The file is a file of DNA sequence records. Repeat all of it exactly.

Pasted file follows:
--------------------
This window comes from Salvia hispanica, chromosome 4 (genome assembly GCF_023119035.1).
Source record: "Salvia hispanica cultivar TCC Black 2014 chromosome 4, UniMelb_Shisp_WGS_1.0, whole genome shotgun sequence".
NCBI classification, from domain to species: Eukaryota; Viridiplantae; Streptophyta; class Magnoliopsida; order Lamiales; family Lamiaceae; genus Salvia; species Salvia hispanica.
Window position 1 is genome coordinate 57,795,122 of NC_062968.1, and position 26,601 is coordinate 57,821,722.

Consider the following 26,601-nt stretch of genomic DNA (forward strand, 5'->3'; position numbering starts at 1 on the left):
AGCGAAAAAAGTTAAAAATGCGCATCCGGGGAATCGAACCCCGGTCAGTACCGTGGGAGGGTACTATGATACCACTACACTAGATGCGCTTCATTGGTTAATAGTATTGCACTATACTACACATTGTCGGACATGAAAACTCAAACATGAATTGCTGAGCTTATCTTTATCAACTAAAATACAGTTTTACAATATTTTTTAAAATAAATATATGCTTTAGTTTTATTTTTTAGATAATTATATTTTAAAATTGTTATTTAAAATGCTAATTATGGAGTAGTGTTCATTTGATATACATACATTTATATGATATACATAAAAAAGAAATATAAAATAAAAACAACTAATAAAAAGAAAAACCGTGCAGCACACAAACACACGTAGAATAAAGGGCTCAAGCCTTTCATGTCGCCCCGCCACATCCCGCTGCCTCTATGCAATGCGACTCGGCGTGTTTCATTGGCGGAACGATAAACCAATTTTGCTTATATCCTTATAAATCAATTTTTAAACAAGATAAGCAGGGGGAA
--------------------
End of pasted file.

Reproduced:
This window comes from Salvia hispanica, chromosome 4 (genome assembly GCF_023119035.1).
Source record: "Salvia hispanica cultivar TCC Black 2014 chromosome 4, UniMelb_Shisp_WGS_1.0, whole genome shotgun sequence".
NCBI classification, from domain to species: Eukaryota; Viridiplantae; Streptophyta; class Magnoliopsida; order Lamiales; family Lamiaceae; genus Salvia; species Salvia hispanica.
Window position 1 is genome coordinate 57,795,122 of NC_062968.1, and position 26,601 is coordinate 57,821,722.

Consider the following 26,601-nt stretch of genomic DNA (forward strand, 5'->3'; position numbering starts at 1 on the left):
AGCGAAAAAAGTTAAAAATGCGCATCCGGGGAATCGAACCCCGGTCAGTACCGTGGGAGGGTACTATGATACCACTACACTAGATGCGCTTCATTGGTTAATAGTATTGCACTATACTACACATTGTCGGACATGAAAACTCAAACATGAATTGCTGAGCTTATCTTTATCAACTAAAATACAGTTTTACAATATTTTTTAAAATAAATATATGCTTTAGTTTTATTTTTTAGATAATTATATTTTAAAATTGTTATTTAAAATGCTAATTATGGAGTAGTGTTCATTTGATATACATACATTTATATGATATACATAAAAAAGAAATATAAAATAAAAACAACTAATAAAAAGAAAAACCGTGCAGCACACAAACACACGTAGAATAAAGGGCTCAAGCCTTTCATGTCGCCCCGCCACATCCCGCTGCCTCTATGCAATGCGACTCGGCGTGTTTCATTGGCGGAACGATAAACCAATTTTGCTTATATCCTTATAAATCAATTTTTAAACAAGATAAGCAGGGGGAA